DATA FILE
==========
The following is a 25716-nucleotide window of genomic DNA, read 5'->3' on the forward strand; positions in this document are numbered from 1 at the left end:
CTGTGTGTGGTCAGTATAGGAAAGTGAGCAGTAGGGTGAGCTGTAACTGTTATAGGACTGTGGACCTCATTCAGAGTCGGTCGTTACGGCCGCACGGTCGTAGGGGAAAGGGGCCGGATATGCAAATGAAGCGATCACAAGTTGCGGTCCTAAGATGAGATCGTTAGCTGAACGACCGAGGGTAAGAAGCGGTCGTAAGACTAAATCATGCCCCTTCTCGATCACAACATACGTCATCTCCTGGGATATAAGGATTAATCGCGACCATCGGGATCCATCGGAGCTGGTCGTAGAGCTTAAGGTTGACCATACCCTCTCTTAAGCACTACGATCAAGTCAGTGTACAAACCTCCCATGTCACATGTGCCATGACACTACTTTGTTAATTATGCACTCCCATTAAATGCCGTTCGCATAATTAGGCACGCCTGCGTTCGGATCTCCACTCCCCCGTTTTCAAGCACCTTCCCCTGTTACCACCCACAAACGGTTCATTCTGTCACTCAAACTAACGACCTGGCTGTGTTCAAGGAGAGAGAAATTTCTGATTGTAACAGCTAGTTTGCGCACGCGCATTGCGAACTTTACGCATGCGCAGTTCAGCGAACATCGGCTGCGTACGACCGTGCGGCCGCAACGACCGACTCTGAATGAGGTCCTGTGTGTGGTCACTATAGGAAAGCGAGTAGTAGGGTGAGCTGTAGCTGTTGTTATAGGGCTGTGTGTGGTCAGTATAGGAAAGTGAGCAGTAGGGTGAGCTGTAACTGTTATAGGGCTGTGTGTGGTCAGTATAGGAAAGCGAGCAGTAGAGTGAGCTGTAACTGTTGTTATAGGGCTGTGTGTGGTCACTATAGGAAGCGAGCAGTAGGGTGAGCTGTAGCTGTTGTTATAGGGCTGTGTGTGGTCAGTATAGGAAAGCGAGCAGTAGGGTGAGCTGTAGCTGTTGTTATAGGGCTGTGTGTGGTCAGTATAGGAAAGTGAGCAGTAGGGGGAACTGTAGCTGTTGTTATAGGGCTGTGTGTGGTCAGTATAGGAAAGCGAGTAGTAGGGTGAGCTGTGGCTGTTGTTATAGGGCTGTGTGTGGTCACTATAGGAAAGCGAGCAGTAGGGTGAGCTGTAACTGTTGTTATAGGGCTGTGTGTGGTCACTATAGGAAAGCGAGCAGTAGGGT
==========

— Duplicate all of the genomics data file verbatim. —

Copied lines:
The following is a 25716-nucleotide window of genomic DNA, read 5'->3' on the forward strand; positions in this document are numbered from 1 at the left end:
CTGTGTGTGGTCAGTATAGGAAAGTGAGCAGTAGGGTGAGCTGTAACTGTTATAGGACTGTGGACCTCATTCAGAGTCGGTCGTTACGGCCGCACGGTCGTAGGGGAAAGGGGCCGGATATGCAAATGAAGCGATCACAAGTTGCGGTCCTAAGATGAGATCGTTAGCTGAACGACCGAGGGTAAGAAGCGGTCGTAAGACTAAATCATGCCCCTTCTCGATCACAACATACGTCATCTCCTGGGATATAAGGATTAATCGCGACCATCGGGATCCATCGGAGCTGGTCGTAGAGCTTAAGGTTGACCATACCCTCTCTTAAGCACTACGATCAAGTCAGTGTACAAACCTCCCATGTCACATGTGCCATGACACTACTTTGTTAATTATGCACTCCCATTAAATGCCGTTCGCATAATTAGGCACGCCTGCGTTCGGATCTCCACTCCCCCGTTTTCAAGCACCTTCCCCTGTTACCACCCACAAACGGTTCATTCTGTCACTCAAACTAACGACCTGGCTGTGTTCAAGGAGAGAGAAATTTCTGATTGTAACAGCTAGTTTGCGCACGCGCATTGCGAACTTTACGCATGCGCAGTTCAGCGAACATCGGCTGCGTACGACCGTGCGGCCGCAACGACCGACTCTGAATGAGGTCCTGTGTGTGGTCACTATAGGAAAGCGAGTAGTAGGGTGAGCTGTAGCTGTTGTTATAGGGCTGTGTGTGGTCAGTATAGGAAAGTGAGCAGTAGGGTGAGCTGTAACTGTTATAGGGCTGTGTGTGGTCAGTATAGGAAAGCGAGCAGTAGAGTGAGCTGTAACTGTTGTTATAGGGCTGTGTGTGGTCACTATAGGAAGCGAGCAGTAGGGTGAGCTGTAGCTGTTGTTATAGGGCTGTGTGTGGTCAGTATAGGAAAGCGAGCAGTAGGGTGAGCTGTAGCTGTTGTTATAGGGCTGTGTGTGGTCAGTATAGGAAAGTGAGCAGTAGGGGGAACTGTAGCTGTTGTTATAGGGCTGTGTGTGGTCAGTATAGGAAAGCGAGTAGTAGGGTGAGCTGTGGCTGTTGTTATAGGGCTGTGTGTGGTCACTATAGGAAAGCGAGCAGTAGGGTGAGCTGTAACTGTTGTTATAGGGCTGTGTGTGGTCACTATAGGAAAGCGAGCAGTAGGGT